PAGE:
In one hand, one scepter, in the other a horn.

Ifè bronze pieces are very well known in African art. These were generally made up of terracotta and more rarely bronze. The artistic current of which these pieces are part is actually named after the ...


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Lega Ritual Harp
African art > Djembe TamTam > Lega Guitar

The African art of Lega, Balega, or Warega , is distinguished by its statuettes and initiation masks, some of which were kept in a basket for the highest bwami officers of different communities. The Bwami, a secret society admitting men and their wives, governing social life, was subdivided into initiation stages, the highest being the Kindi. Music played a major role in rituals, such as this anthropomorphic musical instrument whose sounding board consisting of a drum stretched from a skin is located at the level of the character's abdomen. Faces with smiling faces, whose heart-whitening orbits, reminiscent of lega masks, are superimposed. The ropes were replaced by the previous owner. Desication cracks.
Following their exodus from Uganda in the 17th century, the Lega settled on the ...


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480.00

Reliquary figure Kota Mbulu Ngulu
objet vendu
African art > African Reliquary > Statue Kota

With large, flat side shells extended with two pendeloques, this singular concave face overhanging an ovoid forehead is plated with gold copper sheets. A fine cling makes the whole thing adhere to the wooden soul. The ensemble is highlighted with carefully engraved geometric and punctiform motifs, composing friezes embellishing the sculpture. The base is eroded. The Kota of the Sebe Valley, located in Gabon but also in Congo, produced this type of sculpture that played the role of "medium" between the living and the dead and continued to watch over their descendants. They are sometimes bifaces, the mbulu-viti , symbolizing the masculine and feminine aspect at the same time. This type of coin was used in the preservation of mortuary remains of high-lineage ancestors in baskets topped with ...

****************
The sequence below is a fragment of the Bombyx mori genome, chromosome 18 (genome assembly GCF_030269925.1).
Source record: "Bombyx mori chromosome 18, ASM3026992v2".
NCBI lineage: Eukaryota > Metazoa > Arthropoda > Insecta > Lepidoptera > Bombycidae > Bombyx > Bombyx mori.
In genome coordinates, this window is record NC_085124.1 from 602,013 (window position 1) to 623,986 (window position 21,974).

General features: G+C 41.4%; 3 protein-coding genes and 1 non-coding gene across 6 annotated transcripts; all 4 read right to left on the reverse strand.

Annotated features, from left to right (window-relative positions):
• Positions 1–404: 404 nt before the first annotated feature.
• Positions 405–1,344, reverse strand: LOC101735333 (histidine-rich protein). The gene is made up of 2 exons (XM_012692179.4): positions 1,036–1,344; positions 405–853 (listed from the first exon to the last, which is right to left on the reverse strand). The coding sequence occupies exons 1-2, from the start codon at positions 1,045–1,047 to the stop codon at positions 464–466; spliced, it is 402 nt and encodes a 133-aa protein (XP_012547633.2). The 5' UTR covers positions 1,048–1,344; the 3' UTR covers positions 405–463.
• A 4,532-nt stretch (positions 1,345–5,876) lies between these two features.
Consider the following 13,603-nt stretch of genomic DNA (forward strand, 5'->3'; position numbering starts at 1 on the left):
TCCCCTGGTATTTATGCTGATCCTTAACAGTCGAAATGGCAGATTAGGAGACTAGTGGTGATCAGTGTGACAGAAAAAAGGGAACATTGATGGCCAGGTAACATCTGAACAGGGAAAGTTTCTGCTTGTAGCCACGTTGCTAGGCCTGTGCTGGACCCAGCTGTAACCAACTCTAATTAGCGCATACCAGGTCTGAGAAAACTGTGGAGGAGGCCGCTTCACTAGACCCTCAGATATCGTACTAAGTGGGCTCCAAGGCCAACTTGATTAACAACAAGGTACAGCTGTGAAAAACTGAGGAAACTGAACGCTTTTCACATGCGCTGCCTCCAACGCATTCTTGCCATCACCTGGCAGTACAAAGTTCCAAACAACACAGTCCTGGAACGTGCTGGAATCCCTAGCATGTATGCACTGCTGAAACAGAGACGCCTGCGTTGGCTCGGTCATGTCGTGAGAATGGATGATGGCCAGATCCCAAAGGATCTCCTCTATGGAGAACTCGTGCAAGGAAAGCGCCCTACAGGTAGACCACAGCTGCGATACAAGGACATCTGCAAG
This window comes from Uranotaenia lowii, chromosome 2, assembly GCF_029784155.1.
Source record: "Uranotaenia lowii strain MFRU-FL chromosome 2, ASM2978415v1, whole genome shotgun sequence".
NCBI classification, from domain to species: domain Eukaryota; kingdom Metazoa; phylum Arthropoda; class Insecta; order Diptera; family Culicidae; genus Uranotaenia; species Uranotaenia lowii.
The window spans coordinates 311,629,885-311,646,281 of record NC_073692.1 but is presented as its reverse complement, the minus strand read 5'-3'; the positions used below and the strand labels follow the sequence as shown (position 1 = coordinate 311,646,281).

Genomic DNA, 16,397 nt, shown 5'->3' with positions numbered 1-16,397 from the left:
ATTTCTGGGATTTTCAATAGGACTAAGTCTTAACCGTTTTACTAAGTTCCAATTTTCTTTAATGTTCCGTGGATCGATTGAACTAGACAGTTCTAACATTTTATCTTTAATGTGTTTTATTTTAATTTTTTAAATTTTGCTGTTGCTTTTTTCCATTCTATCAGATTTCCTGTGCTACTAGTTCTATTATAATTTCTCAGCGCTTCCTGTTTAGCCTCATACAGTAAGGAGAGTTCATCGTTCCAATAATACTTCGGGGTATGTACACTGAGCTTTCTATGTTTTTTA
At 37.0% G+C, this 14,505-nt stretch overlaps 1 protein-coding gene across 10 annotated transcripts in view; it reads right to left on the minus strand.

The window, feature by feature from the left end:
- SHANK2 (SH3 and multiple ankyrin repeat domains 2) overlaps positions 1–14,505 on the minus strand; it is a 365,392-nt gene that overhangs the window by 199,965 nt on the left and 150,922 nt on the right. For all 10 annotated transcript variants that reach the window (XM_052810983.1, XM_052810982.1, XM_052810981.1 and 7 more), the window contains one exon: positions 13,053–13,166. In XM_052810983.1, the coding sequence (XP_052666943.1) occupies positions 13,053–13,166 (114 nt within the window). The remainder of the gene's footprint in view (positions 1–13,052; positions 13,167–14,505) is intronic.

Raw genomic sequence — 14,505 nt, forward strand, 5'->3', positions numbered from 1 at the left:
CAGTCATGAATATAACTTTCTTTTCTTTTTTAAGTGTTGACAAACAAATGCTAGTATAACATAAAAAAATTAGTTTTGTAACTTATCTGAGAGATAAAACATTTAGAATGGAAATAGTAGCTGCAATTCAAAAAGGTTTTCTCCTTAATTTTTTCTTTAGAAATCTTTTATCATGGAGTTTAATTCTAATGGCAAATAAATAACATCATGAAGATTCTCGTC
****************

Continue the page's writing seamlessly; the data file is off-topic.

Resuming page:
Statue of Nkondi Nkisi Congo
objet vendu
African art > African Statues > Kongo Fetish

Tribal fetishes in the Kongo kingdom have a magical charge usually housed on the abdomen behind a cavity-blocking mirror. Abrus seeds add a note of colour here. This copy with a chef's headdress is bristling with intertwined nails of various ropes. Eyes with dark pupils are encrusted with glass in reference to extra lucid abilities. A textile pudding also traps its neck. Blackish colours attest to resinous libations.
Desication cracks.
The nganga , sorcerers but also healers, were in charge of religious activities and mediation towards the God called Nzambi through this type of figures, most often consecrated anthropomorphic tribal sculptures, named nkisi .
With the Kongo, the nganga took on the rituals by activating a spiritual force with a nkondi (pl. nkissi). The ...

Leopard Benin in bronze
objet vendu
African art > African bronze > New product

The palatial tribal art of Benin.Before the destruction of the palace of the Kingdom of Benin in 1897, the divine character of the kings, the Oba, was illustrated by multiple works celebrating their power. War scenes were reproduced on narrative plates, in bronze, and affixed to the walls. Sumptuous bronze altars, commemorative figures of deceased chefs, heavy bracelets, hairs and recades were produced in quantity in many workshops of smelters according to the technique of cast iron with lost wax. The killing of the king of animals associated with the legends, the leopard, was the privilege of the chief, the Oba. The feline could then serve as an offering for the worship of the chief's head. Sometimes tamed by various royal guilds, he accompanied the chief on his travels. The Oba, named " ...


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Lipiko African Mask - Makonde - Tanzania
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African art > African mask > Masque Makonde

Ex-Belgian African art collection.
The shapes and proportions of this African cephalomorphic Makonde mask, embodying an ancestral spirit, reflect a desire for realism. The ancestors would return masked to mark their satisfaction following the initiation. Some of these masks have wax tattoos or incised in the wood in connection with traditional scarifications. The thick lips protruding incised teeth remain a singularity unique to Makonde statuary. Garnet red coat, lines with burgundy brown pigments. From the wicker fills the contours of the base of the mask, also marked with a crack. Glossy surface. The Makonde of northern Mozambique and southern Tanzania wore helmet masks called lipiko during initiation ceremonies for young people. The Makonde venerate an ancestor, which explains ...